Incidence of and Risk Assessment for Adverse Cardiovascular Outcomes After Liver Transplantation: A Systematic Review

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Cardiovascular events represent a major source of morbidity and mortality after liver transplantation and will likely increase given the aging population and nonalcoholic fatty liver disease as a leading indication for transplant. The optimal cardiovascular risk stratification approach in this evolving patient population remains unclear. The aims of this systematic review are to: (1) refine the definition, (2) characterize the incidence, and (3) identify risk factors for cardiovascular events post-liver transplantation. Additionally, we evaluated performance characteristics of different cardiac testing modalities.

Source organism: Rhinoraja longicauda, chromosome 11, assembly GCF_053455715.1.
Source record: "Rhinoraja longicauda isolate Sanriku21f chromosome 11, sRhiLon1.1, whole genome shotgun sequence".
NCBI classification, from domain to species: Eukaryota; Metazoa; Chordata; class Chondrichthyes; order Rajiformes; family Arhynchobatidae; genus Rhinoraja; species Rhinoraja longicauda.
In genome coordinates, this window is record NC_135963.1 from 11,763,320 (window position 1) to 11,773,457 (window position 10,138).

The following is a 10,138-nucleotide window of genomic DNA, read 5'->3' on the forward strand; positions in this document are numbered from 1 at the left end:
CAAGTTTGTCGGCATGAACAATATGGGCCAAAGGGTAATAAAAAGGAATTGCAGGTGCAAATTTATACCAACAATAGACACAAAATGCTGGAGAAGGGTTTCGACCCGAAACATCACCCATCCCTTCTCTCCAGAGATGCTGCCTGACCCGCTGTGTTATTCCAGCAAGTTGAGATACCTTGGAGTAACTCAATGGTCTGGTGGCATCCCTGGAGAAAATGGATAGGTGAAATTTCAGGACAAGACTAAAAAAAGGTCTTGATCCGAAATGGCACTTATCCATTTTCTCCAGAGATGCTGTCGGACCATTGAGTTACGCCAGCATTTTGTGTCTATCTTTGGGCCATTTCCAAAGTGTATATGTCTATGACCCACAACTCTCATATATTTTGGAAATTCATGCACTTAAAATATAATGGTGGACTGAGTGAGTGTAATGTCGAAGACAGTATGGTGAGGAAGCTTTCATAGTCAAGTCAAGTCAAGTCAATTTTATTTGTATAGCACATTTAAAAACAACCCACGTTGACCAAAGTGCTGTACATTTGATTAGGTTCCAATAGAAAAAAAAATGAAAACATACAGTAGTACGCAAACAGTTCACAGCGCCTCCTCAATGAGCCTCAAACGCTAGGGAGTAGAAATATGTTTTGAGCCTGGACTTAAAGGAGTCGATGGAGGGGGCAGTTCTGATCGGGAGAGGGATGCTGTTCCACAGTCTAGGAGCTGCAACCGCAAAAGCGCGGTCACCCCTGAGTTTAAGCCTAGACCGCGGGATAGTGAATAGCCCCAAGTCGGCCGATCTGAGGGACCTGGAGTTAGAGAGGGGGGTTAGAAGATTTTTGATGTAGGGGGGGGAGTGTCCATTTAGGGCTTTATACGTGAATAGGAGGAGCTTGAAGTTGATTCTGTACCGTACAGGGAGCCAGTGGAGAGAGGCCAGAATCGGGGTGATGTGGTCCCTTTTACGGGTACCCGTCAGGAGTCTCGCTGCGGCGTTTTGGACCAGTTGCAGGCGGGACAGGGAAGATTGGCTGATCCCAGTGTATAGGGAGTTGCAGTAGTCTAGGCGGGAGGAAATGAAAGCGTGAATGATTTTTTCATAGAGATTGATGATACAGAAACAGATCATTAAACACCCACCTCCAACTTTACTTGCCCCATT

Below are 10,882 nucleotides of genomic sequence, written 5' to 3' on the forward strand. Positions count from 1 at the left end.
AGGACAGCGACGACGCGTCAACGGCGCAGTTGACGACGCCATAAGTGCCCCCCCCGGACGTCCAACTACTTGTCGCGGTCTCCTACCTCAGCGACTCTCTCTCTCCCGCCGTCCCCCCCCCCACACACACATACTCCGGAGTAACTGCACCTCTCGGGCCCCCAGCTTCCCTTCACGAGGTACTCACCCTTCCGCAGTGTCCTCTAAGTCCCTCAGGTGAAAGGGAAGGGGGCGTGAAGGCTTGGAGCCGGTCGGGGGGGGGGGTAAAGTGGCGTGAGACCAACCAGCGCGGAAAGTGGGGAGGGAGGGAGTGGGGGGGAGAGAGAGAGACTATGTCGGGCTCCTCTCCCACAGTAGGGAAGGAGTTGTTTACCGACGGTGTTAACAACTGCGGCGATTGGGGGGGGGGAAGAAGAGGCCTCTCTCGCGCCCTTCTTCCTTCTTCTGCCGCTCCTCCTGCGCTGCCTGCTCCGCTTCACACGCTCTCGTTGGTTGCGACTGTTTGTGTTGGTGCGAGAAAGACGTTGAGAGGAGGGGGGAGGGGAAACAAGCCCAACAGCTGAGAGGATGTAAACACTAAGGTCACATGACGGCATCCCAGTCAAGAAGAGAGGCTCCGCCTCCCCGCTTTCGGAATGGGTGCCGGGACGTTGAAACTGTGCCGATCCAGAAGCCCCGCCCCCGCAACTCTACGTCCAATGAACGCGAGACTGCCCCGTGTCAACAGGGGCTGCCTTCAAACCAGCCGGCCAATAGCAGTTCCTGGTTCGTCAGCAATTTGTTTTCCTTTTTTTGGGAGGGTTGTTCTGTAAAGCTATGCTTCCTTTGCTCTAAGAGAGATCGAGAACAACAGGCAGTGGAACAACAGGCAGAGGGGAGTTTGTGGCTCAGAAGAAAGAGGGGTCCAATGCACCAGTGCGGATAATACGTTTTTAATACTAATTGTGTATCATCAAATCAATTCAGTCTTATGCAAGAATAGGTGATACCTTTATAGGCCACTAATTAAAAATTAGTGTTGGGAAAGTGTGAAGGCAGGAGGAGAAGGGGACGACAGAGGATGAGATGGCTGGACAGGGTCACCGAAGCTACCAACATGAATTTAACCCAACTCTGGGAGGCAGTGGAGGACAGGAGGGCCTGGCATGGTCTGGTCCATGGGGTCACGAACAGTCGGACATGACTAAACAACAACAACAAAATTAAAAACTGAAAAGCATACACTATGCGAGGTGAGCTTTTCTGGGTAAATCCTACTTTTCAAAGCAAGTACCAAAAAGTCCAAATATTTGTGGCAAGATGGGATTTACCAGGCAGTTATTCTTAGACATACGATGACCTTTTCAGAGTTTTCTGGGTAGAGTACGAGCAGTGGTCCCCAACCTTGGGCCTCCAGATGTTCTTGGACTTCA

MEDLINE via PubMed, EMBASE, Web of Science, and Scopus were searched for studies published between 2002 and 2016 (model of end-stage liver disease era). Two authors independently reviewed articles to select eligible studies and performed data abstraction.


Twenty-nine studies representing 57 493 patients from 26 unique cohorts were included. Definitions of cardiovascular outcomes were highly inconsistent. Incidence rates were widely variable: 1% to 41% for outcomes of 6 months or shorter and 0% to 31% for outcomes longer than 6 months. Multivariate analyses demonstrated that older age and history of cardiac disease were the most consistent predictors of cardiovascular events posttransplant (significant in 8/23 and 7/22, studies, respectively). Predictive capacity of various cardiac imaging modalities was also discrepant.


The true incidence of cardiovascular outcomes post-liver transplant remains unknown in large part due to lack of consensus regarding outcome definition. Overall, poor data quality and gaps in knowledge limit the ability to clearly identify predictors of outcomes, but existing data support a more aggressive risk stratification protocol for patients of advanced age and/or with preexisting cardiac disease.

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